Your Kids Really Are Listening
In a world where adolescents face greater and greater pressures and influences, parents have an increasingly vital role in leading their children toward making healthy choices. Conversations between parents and kids revolving around alcohol and drugs are crucial. In this blog post, we will explore the importance of parents initiating these conversations and how they can impact their kids, who do really listen.
- Starting conversations about alcohol and drugs early in a child’s life is important. Research shows that children as young as nine may already begin to form their own thoughts and opinions about alcohol consumption. Another study shows that almost 70 percent of seniors in high school have tried alcohol, 50 percent have taken an illegal drug, and more than 20 percent have used a prescription drug for a nonmedical purpose. All this research emphasizes the importance of starting substance use conversations early. By initiating age-appropriate discussions, fostering awareness, and addressing curiosity, parents are able to lay the groundwork for healthy decision-making.
Building Trust Through Open Communication
- Trust is the foundation for effective communication. A child needs to be in an environment where they feel safe to discuss challenging topics. Parents can establish a base for open dialogue by being approachable, non-judgmental, and genuinely interested in what a child brings to them.
Understanding Peer Pressure
- Peer influence can be a powerful force especially during adolescence. It is important for parents to educate themselves on potential peer pressure a child may face and look for strategies to resist specific pressures. These could be as simple as reminding a child that any real friend wouldn’t pressure them to engage in substance use or even helping a child come up with different ways to say “no” in varying peer pressure situations. Empowering kids to make choices that align with their values requires encouraging assertiveness and positive decision-making skills.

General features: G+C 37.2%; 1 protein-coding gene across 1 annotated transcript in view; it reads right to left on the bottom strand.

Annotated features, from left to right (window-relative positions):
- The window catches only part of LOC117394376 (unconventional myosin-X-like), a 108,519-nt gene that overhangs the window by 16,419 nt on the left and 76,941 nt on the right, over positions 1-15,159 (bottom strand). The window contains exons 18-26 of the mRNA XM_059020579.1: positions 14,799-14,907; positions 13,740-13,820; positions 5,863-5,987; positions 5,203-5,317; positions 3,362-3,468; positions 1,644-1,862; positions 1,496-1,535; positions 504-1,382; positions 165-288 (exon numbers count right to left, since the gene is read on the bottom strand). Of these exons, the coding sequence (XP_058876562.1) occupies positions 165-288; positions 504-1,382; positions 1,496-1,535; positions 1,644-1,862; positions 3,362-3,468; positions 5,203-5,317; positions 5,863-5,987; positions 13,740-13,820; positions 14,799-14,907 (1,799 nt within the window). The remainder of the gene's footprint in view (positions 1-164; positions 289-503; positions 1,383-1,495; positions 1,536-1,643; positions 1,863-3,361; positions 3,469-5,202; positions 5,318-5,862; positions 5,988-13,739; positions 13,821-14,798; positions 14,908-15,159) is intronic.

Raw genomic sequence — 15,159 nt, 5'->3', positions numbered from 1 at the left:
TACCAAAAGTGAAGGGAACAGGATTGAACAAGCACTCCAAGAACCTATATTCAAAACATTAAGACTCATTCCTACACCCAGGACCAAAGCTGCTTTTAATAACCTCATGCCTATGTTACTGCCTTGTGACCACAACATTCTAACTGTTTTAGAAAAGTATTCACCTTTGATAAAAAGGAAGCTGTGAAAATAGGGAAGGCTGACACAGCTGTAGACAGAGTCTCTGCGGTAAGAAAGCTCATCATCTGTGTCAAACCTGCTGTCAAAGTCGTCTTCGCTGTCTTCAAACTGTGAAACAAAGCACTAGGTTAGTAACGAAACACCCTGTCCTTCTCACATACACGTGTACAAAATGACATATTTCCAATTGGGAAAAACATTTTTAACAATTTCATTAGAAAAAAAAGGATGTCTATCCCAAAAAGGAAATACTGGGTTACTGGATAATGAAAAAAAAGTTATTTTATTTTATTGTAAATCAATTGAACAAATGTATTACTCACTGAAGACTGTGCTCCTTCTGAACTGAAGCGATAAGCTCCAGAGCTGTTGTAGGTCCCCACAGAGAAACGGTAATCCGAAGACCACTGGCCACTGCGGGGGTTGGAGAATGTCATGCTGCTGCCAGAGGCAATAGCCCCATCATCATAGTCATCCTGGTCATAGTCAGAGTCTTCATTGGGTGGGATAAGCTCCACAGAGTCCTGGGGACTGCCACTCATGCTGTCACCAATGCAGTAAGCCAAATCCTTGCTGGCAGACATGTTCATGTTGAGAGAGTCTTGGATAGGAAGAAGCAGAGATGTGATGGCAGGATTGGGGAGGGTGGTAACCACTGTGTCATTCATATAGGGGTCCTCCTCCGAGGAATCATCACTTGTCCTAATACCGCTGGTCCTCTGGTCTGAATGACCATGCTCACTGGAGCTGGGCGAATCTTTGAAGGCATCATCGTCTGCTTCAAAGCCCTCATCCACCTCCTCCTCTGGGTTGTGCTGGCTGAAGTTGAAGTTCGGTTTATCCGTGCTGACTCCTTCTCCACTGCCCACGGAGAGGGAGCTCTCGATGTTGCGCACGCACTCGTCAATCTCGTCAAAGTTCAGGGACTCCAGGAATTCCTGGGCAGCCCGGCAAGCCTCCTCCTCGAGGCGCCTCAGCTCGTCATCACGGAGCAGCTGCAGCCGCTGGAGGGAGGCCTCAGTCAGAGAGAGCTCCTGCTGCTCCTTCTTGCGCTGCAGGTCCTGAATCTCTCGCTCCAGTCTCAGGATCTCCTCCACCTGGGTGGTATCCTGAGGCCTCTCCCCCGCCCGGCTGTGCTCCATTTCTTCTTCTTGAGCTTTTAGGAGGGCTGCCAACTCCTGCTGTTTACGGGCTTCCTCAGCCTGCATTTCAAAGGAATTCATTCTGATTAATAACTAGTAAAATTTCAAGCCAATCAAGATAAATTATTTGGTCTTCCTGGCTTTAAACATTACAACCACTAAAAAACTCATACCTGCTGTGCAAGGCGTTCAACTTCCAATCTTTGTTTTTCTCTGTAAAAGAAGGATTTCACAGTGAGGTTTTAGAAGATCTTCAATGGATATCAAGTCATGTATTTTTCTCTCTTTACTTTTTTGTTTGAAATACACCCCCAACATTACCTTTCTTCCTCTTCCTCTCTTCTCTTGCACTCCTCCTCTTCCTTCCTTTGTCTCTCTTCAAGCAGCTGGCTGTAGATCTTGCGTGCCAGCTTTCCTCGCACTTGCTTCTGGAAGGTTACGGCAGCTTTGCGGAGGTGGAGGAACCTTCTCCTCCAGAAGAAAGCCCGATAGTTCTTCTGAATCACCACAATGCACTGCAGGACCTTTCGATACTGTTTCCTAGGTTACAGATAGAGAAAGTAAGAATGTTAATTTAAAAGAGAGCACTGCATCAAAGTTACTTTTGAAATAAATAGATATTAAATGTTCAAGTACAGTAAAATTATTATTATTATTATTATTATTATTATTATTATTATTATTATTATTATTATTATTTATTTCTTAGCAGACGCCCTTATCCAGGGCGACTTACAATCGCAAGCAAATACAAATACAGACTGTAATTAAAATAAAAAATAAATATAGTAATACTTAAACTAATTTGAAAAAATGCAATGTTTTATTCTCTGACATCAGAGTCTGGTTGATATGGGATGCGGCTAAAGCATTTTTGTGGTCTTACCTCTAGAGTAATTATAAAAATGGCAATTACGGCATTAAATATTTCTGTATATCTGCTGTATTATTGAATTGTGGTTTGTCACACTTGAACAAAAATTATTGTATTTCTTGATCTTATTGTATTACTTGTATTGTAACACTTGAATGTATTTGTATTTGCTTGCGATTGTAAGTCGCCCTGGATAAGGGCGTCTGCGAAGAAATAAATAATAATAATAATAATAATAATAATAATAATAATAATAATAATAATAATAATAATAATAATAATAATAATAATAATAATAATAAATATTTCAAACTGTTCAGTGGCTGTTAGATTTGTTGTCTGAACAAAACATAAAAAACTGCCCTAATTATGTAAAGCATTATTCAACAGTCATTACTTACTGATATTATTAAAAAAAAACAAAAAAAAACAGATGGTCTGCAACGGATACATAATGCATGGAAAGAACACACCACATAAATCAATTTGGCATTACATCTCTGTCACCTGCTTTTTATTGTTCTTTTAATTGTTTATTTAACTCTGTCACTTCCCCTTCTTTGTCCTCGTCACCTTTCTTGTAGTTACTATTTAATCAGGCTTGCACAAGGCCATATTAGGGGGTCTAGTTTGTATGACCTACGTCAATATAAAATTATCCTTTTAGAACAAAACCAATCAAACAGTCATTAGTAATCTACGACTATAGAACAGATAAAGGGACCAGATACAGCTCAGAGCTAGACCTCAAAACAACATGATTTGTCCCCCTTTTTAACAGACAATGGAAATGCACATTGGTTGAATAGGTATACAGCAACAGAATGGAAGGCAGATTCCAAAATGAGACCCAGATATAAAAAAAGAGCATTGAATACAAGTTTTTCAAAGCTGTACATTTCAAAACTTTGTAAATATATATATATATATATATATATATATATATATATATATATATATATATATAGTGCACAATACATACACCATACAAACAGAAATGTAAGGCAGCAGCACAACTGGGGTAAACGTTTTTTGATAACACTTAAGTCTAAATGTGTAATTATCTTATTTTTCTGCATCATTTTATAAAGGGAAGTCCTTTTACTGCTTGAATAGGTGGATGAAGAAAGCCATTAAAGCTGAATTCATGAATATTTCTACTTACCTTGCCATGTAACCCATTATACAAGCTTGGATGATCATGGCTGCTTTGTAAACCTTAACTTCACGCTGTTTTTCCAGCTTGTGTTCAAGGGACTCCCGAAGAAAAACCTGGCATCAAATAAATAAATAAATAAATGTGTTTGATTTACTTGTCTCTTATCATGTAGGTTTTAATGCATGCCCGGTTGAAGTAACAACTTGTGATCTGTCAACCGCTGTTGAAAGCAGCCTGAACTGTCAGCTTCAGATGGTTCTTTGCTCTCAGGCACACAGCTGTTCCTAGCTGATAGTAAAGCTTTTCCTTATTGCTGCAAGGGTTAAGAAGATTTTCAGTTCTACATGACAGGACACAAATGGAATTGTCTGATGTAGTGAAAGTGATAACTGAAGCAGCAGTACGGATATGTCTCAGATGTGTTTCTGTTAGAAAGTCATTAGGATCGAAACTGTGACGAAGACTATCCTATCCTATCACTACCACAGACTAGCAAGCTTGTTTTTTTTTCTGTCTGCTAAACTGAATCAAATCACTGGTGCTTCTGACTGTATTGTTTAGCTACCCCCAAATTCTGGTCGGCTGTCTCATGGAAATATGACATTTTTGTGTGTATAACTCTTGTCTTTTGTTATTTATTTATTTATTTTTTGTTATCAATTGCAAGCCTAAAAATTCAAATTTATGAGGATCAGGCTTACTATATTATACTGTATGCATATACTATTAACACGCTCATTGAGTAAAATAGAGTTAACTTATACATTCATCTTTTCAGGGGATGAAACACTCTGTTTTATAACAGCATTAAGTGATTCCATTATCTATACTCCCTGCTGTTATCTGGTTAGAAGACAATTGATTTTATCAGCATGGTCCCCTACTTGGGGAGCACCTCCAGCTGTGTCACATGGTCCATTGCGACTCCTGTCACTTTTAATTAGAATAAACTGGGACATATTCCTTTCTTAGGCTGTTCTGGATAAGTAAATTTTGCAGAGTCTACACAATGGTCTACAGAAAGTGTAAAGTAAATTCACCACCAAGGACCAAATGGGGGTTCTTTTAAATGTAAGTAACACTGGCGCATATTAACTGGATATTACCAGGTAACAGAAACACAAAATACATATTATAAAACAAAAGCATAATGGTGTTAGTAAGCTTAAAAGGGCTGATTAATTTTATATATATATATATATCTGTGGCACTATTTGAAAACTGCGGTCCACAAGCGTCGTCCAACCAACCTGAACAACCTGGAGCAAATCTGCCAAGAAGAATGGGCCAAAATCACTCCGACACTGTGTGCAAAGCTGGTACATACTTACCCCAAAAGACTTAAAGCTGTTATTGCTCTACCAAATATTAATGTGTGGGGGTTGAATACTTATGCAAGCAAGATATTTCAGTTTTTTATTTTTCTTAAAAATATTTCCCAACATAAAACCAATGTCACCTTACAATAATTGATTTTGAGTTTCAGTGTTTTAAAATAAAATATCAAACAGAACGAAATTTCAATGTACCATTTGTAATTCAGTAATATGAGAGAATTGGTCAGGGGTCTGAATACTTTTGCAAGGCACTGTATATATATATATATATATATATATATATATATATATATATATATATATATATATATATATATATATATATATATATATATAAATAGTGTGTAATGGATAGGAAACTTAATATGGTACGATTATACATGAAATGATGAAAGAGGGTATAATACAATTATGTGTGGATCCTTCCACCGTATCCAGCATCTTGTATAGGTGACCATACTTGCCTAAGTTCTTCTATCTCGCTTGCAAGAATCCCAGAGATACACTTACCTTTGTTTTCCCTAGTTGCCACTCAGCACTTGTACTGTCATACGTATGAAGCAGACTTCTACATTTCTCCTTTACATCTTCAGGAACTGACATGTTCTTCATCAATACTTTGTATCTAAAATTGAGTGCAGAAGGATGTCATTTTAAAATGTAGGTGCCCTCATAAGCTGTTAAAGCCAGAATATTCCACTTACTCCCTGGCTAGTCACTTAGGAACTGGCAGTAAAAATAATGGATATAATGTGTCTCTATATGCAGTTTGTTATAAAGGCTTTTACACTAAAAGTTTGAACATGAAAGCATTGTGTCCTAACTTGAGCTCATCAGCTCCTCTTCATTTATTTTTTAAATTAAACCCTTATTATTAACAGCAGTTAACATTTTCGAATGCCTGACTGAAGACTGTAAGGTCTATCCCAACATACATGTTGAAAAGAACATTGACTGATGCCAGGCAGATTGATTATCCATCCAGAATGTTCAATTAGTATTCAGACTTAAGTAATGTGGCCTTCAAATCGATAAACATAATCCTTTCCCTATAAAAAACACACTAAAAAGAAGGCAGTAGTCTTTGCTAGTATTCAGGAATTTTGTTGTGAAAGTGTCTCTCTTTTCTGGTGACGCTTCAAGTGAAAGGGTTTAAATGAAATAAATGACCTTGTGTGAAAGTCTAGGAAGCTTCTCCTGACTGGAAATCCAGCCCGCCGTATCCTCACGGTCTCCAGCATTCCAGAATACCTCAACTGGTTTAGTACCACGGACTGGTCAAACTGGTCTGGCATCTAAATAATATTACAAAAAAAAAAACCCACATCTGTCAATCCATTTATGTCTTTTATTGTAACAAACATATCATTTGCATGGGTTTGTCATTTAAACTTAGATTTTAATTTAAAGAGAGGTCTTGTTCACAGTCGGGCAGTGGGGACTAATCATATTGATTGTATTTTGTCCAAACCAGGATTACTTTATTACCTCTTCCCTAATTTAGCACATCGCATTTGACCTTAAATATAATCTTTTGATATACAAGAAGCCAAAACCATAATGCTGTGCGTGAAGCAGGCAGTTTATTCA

Utilizing Available Resources
- It is known that engaging in conversations about alcohol and drug use can be difficult. That is why there are many different resources about these conversations tailored to parents. Parents should take advantage of the resources available to aid in structuring conversations and providing accurate information about the risks associated with substance use. These resources could include ways to engage in conversations with children, how to be a good role model, or even how to maintain a positive relationship with open communication.
Focusing on the Positive
- While discussing the risks of substance use is crucial, it is also important to highlight the positives that come from a substance-free lifestyle. These positives include improved mental health, academic success, and stronger relationships. By reinforcing the benefits of making healthy choices, children may be motivated to steer clear of harmful behaviors.
Staying Involved and Engaged
- Parents regularly checking in with their children contributes to a stronger relationship between them. This could be as simple as asking about their day or being genuinely interested in their lives inside and outside of the home. Developing a deeper relationship will make it more likely that a child will turn to their parents for guidance instead of other people or things when faced with difficult decisions.
Engaging in open and honest conversations about substance use is a fundamental responsibility of parenthood. By starting early, building trust, understanding peer pressure, utilizing available resources, focusing on the positive, and staying involved, parents can empower and encourage their children to make healthy choices even in the midst of pressure. These conversations contribute to the development of resilience and responsibility, which extends far beyond adolescence, making individuals capable of navigating any challenge that life throws at them.
If you would like to learn more about GLRC’s Prevention or Child & Adolescent Services click the links below.